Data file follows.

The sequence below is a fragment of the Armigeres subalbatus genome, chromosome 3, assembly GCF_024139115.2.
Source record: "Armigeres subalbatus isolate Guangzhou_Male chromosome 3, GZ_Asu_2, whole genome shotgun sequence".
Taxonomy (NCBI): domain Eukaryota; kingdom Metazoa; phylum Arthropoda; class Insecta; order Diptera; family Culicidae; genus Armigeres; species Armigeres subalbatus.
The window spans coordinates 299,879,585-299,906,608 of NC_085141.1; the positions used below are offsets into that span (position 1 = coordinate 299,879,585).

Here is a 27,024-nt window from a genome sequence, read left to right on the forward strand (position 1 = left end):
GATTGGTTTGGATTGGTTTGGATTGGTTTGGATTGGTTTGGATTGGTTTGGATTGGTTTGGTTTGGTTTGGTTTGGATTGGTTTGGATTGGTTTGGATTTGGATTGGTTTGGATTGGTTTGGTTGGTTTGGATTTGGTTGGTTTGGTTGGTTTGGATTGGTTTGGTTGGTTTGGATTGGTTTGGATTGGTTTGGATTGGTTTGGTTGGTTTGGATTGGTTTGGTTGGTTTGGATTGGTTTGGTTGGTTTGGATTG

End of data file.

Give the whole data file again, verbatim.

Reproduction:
The sequence below is a fragment of the Armigeres subalbatus genome, chromosome 3, assembly GCF_024139115.2.
Source record: "Armigeres subalbatus isolate Guangzhou_Male chromosome 3, GZ_Asu_2, whole genome shotgun sequence".
Taxonomy (NCBI): domain Eukaryota; kingdom Metazoa; phylum Arthropoda; class Insecta; order Diptera; family Culicidae; genus Armigeres; species Armigeres subalbatus.
The window spans coordinates 299,879,585-299,906,608 of NC_085141.1; the positions used below are offsets into that span (position 1 = coordinate 299,879,585).

Here is a 27,024-nt window from a genome sequence, read left to right on the forward strand (position 1 = left end):
GATTGGTTTGGATTGGTTTGGATTGGTTTGGATTGGTTTGGATTGGTTTGGATTGGTTTGGTTTGGTTTGGTTTGGATTGGTTTGGATTGGTTTGGATTTGGATTGGTTTGGATTGGTTTGGTTGGTTTGGATTTGGTTGGTTTGGTTGGTTTGGATTGGTTTGGTTGGTTTGGATTGGTTTGGATTGGTTTGGATTGGTTTGGTTGGTTTGGATTGGTTTGGTTGGTTTGGATTGGTTTGGTTGGTTTGGATTG